TitleSpecies interaction strength: Testing model predictions along an upwelling gradient
Publication TypeJournal Article
Year of Publication2004
AuthorsMenge, B, Blanchette, C, Raimondi, P, Freidenburg, T, Gaines, S, Lubchenco, J, Lohse, D, Hudson, G, Foley, M, Pamplin, J
JournalEcological Monographs
Volume74
Pagination663-684
Type of ArticleJournal Article
ISSN0012-9615
Abstract

A recent model predicts that species interactions in benthic marine communities vary predictably with upwelling regimes. To test this model, we studied the Pisaster-Mytilus interaction at 14 rocky intertidal sites distributed among three oceanographic regions along a 1300-km stretch of the U.S. West Coast. Regions included an intermittent-upwelling region (northern), a persistent-upwelling region (central), and a region of weak and infrequent upwelling (southern). We quantified predation rates by the sea star Pisaster ochraceus on its main prey Mytilus californianus by transplanting mussels into the sea star's low-zone foraging range and comparing the rate of mussel loss in +Pisaster plots to those in -Pisaster plots. To evaluate the relation between predation rates and key ecological processes and conditions, we quantified phytoplankton concentration and rates of mussel recruitment, mussel growth, mussel abundance, and sea star abundance. Predictions of the model are expressed as responses of predator and prey abundance, and species' interaction strength (per capita and per population or total impact at the population level). As predicted by theory, per capita predation rates were independent, of upwelling regime, with no variation with region. Contrary to expectation however, perpopulation predation rates were similar between intermittent- and persistent-upwelling regions but were greater under strong upwelling than under weak upwelling conditions. The greatest variation in per-population predation rates was at the level of site within region. Also contrary to theory, average abundances of prey (mussel cover) and predators (sea stars) were similar among oceanographic regions and varied mostly at the. site level. As expected from theory, predation rate was high where sea star density was high, a condition that often coincided with a high food supply (phytoplankton) for filter feeders, including larvae, and high recruitment. With the exception of two sites having dense sea star populations and thus high predation, low values of either or both were associated with low predation, suggesting that the supply of prey often depended on conditions that favored subsidies of both phytoplankton and new larvae to prey populations. The occurrence of high predator density and high predation at sites of low inputs of particulate food and propagules suggests that understanding sea star life history is a key to a fuller understanding of variation in predation on a coastal scale. Evidence suggests that often sporadic recruitment of sea stars along the coast is balanced by great longevity, which tends to even out predation impact on coastal intertidal communities.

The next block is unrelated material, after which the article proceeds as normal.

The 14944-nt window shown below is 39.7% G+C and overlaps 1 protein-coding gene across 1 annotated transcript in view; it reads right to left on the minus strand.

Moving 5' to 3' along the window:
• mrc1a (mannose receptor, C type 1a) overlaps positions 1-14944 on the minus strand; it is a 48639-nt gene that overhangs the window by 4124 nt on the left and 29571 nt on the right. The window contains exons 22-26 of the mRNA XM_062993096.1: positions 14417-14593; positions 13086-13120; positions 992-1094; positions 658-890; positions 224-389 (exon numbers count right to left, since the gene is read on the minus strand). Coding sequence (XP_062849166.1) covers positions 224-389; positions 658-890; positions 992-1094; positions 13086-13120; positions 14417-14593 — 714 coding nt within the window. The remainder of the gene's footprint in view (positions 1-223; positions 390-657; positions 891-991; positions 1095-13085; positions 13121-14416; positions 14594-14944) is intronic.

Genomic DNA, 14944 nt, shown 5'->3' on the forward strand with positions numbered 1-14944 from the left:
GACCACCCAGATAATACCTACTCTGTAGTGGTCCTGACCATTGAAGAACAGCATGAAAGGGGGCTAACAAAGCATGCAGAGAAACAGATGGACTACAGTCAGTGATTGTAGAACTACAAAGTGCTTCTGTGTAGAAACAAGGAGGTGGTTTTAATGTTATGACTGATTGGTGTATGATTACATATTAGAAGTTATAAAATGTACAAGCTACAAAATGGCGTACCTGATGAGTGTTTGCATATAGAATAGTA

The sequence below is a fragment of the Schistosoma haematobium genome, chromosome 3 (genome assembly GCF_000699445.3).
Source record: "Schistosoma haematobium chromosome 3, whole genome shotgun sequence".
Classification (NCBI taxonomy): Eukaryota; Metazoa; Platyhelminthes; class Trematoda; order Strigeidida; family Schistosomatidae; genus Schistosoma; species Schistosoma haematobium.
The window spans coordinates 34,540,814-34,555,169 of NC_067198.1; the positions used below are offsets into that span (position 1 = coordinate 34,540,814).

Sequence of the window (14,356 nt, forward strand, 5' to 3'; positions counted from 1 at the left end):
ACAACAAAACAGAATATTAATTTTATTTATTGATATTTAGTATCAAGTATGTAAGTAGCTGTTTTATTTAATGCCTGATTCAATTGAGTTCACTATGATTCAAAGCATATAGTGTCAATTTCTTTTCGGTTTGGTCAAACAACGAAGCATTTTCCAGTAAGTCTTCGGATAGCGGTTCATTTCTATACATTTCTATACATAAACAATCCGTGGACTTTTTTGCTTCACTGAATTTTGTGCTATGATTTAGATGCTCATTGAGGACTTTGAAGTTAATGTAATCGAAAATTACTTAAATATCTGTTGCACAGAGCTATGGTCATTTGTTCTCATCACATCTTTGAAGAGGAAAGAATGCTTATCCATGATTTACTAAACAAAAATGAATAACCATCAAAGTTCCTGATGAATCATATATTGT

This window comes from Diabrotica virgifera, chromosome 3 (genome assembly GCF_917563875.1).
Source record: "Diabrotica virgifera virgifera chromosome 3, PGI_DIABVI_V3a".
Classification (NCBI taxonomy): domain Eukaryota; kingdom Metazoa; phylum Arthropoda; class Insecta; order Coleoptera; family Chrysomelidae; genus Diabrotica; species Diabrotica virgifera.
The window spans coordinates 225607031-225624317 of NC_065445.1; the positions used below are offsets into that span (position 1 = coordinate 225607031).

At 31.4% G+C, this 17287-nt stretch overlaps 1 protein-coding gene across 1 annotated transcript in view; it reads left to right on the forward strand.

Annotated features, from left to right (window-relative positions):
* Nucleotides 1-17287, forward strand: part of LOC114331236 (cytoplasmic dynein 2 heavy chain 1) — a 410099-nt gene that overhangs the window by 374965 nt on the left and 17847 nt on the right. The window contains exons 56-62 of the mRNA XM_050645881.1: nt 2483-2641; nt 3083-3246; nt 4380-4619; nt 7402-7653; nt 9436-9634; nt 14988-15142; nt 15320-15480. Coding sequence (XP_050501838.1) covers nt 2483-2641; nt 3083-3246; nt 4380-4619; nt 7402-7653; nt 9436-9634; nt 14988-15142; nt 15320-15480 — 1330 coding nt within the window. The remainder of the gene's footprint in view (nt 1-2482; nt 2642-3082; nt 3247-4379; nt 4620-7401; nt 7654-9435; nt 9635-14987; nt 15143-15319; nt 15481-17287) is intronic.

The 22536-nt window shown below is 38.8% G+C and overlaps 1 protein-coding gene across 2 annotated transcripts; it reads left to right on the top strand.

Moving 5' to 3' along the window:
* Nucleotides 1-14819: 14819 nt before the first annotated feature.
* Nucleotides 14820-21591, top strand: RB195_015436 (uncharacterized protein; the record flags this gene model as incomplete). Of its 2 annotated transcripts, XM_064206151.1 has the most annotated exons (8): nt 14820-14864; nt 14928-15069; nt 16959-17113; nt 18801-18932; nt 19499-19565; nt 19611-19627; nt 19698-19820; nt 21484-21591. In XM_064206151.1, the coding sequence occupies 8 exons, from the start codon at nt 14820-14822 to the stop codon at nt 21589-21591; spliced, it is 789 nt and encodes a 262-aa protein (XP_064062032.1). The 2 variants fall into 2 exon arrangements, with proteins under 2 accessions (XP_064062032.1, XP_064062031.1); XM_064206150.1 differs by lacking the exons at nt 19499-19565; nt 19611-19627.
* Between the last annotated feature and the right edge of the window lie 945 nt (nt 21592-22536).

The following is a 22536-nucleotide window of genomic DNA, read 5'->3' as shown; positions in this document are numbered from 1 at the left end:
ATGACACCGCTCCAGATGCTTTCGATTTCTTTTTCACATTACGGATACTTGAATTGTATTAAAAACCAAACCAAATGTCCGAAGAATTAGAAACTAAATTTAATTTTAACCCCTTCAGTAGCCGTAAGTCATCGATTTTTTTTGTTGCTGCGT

URL<Go to ISI>://WOS:000225176500006
DOI10.1890/03-4060